By Gabriele Marcotti, SI.com
Through April, SI.com will profile two World Cup teams a week. We continue with Slovakia. Click here for the full archive.
Tall, rangy and blessed with a lethal long-range shot, Marek Hamsik may be the best player Slovakia has produced since it split from the Czech Republic. This sometimes spiky-haired wunderkind plays with enthusiasm and confidence (some say too much confidence) and is the prototypical goal-scoring attacking midfielder who bursts forward and looks to shoot first and ask questions later.
Martin Skrtel is a big, shaven-headed central defender who is supposed to be the enforcer at the back, though his critics sometimes say he's not as tough as he looks. Yet he's strong and quick and is developing into the kind of player who can lead a back four.
Robert Vittek enjoyed a breakout season four years ago, as he scored 16 goals, guiding newly promoted FC Nürnberg all the way to eighth in the Bundesliga. The goals have dried since then and he has struggled to regain his mojo: He moved to Lille and France, where he was disappointing and has now been loaned to Ankaragucu in Turkey. Despite his struggles at the club level, has been very consistent for Slovakia and, as captain, is an essential part of Vladimir Weiss' crew.
On the wing, tiny Miroslav Stoch (he's generously listed as 5-foot-6) has defied the odds time and again. At 20, he's still developing, which is why his club, Chelsea, has loaned him to FC Twente, currently battling PSV for the Dutch title. Stoch has been a hit in the Netherlands, scoring goals and providing plenty of service.
What to watch for
Hamsik (and possibly Skrtel) aside, Slovakia is short on star quality and long on teamwork. Weiss has instilled a little-engine-that-could type of self-belief, which is something you can do when you have a core of youngsters. Apart from fullbacks Marek Cech and Radoslav Zabavnik, the oldest player in midfield or defense is Skrtel, who is 25. The good news is that you feel these players would run through a wall for Weiss (and, indeed, Slovakia was well-drilled and consistent during qualifying). The bad news is that experience is short on the ground.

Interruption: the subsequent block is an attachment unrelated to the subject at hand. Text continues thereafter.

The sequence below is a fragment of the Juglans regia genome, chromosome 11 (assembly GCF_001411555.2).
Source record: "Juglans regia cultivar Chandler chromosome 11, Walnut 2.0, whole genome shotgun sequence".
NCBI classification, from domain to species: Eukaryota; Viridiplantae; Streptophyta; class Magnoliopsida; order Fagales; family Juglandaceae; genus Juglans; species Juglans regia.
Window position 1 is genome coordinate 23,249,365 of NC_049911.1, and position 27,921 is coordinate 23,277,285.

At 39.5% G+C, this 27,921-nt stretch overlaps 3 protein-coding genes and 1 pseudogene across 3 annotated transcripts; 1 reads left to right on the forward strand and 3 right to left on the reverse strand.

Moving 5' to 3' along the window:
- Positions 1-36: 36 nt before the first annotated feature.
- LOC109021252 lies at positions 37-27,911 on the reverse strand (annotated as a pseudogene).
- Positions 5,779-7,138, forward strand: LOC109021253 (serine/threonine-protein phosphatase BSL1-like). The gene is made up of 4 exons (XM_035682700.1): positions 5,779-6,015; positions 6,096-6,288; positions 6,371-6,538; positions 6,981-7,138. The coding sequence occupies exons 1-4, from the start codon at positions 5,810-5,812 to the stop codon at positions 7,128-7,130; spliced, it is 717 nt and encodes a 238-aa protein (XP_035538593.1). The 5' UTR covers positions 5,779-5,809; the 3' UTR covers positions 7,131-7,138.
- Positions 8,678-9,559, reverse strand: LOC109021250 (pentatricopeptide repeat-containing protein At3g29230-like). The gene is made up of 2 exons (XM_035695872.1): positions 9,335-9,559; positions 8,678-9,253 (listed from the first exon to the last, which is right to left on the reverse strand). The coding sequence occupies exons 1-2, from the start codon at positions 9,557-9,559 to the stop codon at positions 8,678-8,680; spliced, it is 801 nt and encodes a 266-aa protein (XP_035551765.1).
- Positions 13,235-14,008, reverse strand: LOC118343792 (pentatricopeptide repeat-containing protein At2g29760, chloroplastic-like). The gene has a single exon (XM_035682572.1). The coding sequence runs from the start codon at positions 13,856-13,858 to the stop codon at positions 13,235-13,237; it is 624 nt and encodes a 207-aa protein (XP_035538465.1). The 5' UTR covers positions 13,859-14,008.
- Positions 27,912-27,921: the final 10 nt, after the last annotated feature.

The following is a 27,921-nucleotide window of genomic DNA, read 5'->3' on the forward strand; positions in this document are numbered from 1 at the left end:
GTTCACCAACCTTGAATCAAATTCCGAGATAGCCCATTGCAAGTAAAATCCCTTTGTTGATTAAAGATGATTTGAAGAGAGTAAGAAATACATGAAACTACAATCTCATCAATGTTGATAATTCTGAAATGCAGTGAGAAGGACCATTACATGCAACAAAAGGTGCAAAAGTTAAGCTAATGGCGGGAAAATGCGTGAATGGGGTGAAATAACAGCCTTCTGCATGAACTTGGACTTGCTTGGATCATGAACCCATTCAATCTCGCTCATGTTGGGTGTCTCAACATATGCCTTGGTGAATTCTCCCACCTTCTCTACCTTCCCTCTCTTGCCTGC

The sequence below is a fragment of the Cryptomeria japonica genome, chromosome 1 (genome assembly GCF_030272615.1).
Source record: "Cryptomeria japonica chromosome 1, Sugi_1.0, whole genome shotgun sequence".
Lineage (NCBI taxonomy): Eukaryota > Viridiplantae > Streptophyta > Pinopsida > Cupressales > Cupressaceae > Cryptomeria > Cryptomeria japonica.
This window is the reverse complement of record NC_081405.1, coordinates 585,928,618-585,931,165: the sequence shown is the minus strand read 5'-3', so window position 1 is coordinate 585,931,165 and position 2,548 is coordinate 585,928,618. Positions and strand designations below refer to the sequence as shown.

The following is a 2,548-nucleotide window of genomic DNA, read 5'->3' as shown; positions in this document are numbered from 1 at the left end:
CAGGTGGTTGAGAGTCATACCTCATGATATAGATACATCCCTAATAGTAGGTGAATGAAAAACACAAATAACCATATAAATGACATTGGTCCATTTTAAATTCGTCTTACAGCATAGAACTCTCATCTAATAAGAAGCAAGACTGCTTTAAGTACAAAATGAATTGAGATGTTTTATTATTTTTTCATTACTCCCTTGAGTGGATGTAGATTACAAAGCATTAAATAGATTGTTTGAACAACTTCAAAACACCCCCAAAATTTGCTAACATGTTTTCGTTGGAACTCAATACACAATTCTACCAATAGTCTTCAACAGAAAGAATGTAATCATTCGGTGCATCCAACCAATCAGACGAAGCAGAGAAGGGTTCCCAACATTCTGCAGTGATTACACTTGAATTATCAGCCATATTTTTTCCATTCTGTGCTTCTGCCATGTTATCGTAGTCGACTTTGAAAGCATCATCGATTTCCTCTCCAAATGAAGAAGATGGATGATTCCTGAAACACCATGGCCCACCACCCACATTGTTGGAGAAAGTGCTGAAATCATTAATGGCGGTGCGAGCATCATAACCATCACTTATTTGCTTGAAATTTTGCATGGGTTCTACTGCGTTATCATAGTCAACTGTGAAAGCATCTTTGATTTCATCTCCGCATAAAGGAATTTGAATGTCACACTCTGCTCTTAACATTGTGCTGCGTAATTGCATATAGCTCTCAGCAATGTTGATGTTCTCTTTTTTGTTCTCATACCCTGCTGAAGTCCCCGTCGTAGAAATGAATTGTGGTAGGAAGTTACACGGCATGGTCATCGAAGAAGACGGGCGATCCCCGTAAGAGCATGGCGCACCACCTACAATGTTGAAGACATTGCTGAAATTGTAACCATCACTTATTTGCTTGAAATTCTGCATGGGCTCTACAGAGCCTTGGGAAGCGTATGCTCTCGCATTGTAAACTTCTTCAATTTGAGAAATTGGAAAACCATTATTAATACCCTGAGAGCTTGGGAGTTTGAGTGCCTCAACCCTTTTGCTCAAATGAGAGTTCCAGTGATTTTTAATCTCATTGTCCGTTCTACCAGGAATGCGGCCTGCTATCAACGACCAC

Up front, Vittek and Stanislav Sestak (or Martin Jakubko) do have experience, but the issue here is quality -- can they score goals at this level? They'll need to, otherwise the burden will fall squarely on Hamsik, who's exciting and gifted but, as you would expect given his young age, not a model of consistency. The same can be said for the wide men, Stoch and Vladimir Weiss Jr. (the coach's son), both of whom are elegant and technically sound, but, unlike Hamsik, largely untested. Skrtel hasn't enjoyed a particularly good season at the back for Liverpool, which is bad news because he's the glue that holds everything together in defense. Goalkeeper Jan Mucha is solid, but not prone to performing miracles.
Key match in group stage
June 20 vs. Paraguay. The Slovaks' best path to reaching the next round is nailing the three points against New Zealand in the first game while hoping for an absent-minded (or already qualified) Italy in the third -- heck, it wouldn't be the first time the Azzurri screwed things up toward the end of qualifying. But in between, Slovakia will need at least a point and probably all three against Paraguay.
Celebrity scouting report: Miroslav Satan and Zdeno Chara*
Slovakia had always been known for offensive soccer but now it is more balanced: good defense, good coaching and goalies, too. Hamsik and Skrtl are part of the new, upcoming generation and those two are fairly well-known. There are a lot of players in the biggest European leagues, including Italy and England. These young guys are bringing this confidence and this experience to the national team. That helped us perform and win the qualifying group. It seems like there will be a much better future now than what we saw after the breakup [of Czechoslovakia]. ... Paraguay is going to be the key game for them. They played a friendly against Chile [a 2-1 loss in November], which has a similar style to Paraguay and they had a lot of trouble. Hopefully, that game will serve as a good experience and they will adjust to the South American style.
* The Boston Bruins teammates are from Jacovce and Trencin, Slovakia, respectively. As told to Richard Deitsch.